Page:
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Skiing plus shooting equals the Winter Olympics' biathlon

This difficult sport is steeped in Scandinavian traditions, and a medal has remained elusive for the U.S.

BEIJING, China — The Winter Olympics are home to a bevy of unique events -- from curling and bobsled, to freestyle snowboarding and luge. Among those is one that combines two seemingly unrelated activities: cross-country skiing and sport shooting.

This event is the biathlon, and it's a sport steeped in the winter games' history and tradition. It's also the only Winter Olympic event that NPR reports the United States has never earned a medal in.

Encyclopedia Britannica dives deep when discussing the roots of the game. The biathlon's culture lies in early Scandinavia's hunter-skier tradition when early inhabitants revered the Norse god Ull and his wife Skadi. Ull was deemed the god of both skiing and hunting while Skadi was celebrated as a hunter-skier. 

Those early traditions eventually influenced the region's military forces. As Encyclopedia Britannica explains, Norwegian and Swedish ski units armed with rifles were deployed in the Second Northern War from 1700-1721. In the years following, border patrol companies from both countries were first recorded holding a biathlon competition in 1767. The first biathlon club was established in Norway in 1861, and it eventually proliferated throughout Europe.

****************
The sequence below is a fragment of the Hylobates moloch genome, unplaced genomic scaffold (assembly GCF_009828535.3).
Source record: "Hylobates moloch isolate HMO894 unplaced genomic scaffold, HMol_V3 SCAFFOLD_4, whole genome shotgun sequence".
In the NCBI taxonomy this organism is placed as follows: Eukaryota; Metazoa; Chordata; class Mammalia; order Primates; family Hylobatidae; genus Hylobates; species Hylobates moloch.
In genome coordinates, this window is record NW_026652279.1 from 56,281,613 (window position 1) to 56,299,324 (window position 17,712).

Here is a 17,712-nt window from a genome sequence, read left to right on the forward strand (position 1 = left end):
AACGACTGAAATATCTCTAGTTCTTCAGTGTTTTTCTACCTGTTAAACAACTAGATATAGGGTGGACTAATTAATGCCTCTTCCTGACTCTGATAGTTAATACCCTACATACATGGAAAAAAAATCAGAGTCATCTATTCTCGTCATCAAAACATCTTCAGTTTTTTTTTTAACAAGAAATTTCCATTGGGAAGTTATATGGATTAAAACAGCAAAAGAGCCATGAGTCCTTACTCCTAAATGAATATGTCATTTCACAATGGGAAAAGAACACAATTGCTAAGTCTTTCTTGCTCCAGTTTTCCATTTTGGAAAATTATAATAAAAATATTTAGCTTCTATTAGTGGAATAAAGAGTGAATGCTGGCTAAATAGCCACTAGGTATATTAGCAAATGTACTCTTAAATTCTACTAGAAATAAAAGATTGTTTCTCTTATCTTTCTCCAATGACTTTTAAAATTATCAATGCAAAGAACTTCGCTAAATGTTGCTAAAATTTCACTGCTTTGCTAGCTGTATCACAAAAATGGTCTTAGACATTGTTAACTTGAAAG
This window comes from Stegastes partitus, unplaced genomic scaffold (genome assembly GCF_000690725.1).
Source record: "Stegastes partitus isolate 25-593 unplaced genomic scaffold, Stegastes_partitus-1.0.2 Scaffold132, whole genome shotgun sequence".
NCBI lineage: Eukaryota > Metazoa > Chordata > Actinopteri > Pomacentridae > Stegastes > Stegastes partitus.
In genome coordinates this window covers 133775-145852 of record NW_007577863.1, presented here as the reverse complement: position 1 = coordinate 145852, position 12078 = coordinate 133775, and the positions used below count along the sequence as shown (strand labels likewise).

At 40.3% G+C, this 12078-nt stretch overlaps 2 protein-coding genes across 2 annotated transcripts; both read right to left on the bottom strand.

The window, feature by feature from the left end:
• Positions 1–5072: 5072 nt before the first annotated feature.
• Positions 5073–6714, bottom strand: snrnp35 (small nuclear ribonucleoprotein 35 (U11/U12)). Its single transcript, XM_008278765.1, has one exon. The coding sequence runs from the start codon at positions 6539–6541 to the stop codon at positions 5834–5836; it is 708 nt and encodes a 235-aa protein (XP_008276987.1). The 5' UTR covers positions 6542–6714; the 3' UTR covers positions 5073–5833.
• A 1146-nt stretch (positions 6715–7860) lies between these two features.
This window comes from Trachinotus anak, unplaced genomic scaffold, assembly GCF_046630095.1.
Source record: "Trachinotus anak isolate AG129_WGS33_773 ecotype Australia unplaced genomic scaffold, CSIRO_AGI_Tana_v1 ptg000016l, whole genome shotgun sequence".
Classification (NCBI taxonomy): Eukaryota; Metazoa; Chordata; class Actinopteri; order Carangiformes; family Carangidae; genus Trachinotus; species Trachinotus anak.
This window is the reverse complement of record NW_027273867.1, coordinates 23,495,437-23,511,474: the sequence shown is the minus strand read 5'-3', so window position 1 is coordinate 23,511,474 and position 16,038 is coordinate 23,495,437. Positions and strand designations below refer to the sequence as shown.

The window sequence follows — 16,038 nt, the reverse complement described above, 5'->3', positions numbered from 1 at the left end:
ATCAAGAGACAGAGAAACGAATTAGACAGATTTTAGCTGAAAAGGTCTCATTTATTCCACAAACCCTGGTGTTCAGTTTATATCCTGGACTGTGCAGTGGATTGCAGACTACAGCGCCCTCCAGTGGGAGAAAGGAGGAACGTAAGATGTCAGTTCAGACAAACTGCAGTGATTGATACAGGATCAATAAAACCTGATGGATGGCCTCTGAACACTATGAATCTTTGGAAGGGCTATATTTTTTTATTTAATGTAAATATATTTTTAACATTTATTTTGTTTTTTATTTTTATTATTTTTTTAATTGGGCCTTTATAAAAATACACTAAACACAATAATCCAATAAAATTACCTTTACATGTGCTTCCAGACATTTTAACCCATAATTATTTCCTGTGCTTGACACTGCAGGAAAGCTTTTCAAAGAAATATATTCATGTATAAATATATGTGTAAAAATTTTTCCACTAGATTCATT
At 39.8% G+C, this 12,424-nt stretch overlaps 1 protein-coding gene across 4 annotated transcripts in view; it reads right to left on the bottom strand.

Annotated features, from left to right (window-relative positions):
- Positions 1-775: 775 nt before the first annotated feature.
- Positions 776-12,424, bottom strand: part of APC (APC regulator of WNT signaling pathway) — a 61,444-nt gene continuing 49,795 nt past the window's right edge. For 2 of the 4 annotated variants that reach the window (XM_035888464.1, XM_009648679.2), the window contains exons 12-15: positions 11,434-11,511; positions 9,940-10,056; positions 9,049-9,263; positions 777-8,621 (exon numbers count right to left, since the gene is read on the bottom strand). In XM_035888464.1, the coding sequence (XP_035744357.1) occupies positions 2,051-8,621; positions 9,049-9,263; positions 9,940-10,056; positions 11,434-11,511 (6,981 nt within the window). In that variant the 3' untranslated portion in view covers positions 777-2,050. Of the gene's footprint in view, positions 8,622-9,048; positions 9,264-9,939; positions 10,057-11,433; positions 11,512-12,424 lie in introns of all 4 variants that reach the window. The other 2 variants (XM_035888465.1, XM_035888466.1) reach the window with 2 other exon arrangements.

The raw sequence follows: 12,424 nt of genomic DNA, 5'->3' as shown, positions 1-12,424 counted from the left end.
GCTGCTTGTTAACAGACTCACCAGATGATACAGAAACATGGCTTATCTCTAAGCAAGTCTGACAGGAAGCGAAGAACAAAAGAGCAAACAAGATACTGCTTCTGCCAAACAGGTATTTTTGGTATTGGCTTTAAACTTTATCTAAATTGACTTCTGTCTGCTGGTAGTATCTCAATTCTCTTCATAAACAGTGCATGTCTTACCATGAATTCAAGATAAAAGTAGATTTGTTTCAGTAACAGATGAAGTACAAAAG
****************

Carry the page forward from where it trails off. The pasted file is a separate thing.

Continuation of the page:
WINTER OLYMPICS: Now is your chance to meet an Olympic gold medalist at the Charlotte Curling Association

Almost 60 years later, Encyclopedia Britannica says the biathlon was part of the first-ever Winter Olympics, which was held in France in 1924. At the time, it was called the military patrol and was a demonstration at the time. It remained a demonstration sport for the Winter Games in 1928, 1936, and 1948. Eventually, the men's biathlon was officially added to the Winter Games in 1960, with women's biathlon added 32 years later in 1992.

The general idea behind the modern biathlon, as regulated by the International Biathlon Union (IBU) is simple: athletes ski and stop to shoot at different intervals based on the race they're in. Depending on the event, missing a target means the athletes have to either ski inside a penalty loop, ski another lap or have one minute of time added to their finishing time. In the end, the athlete or team with the fastest time wins.

RULES OF THE GAME: Breaking down the biathlon's rules

Modern biathletes are required by the IBU to use specially-designed rifles that shoot .22-caliber rounds and weigh just under 8 pounds. They carry the rifles with them as they ski. Either classical or freestyle skating ski techniques are allowed, but athletes must shoot from both standing and prone positions for most races.

The target size also varies depending on the shooting position. Athletes who are shooting while standing will take aim at 4.5-inch target, but prone shots have to hit a smaller 1.8-inch target.

The target size, the effort put into skiing, and the focus required for both components makes the biathlon a unique challenge for athletes. Missing a target means adding on the appropriate penalty, which can make or break a run.

The United States has eight biathletes competing in the 2022 Winter Olympics in Beijing. They do face steep competition from their counterparts in Europe; The Sporting News reports Germany dominates the running medal count at 52, followed by Norway and France.

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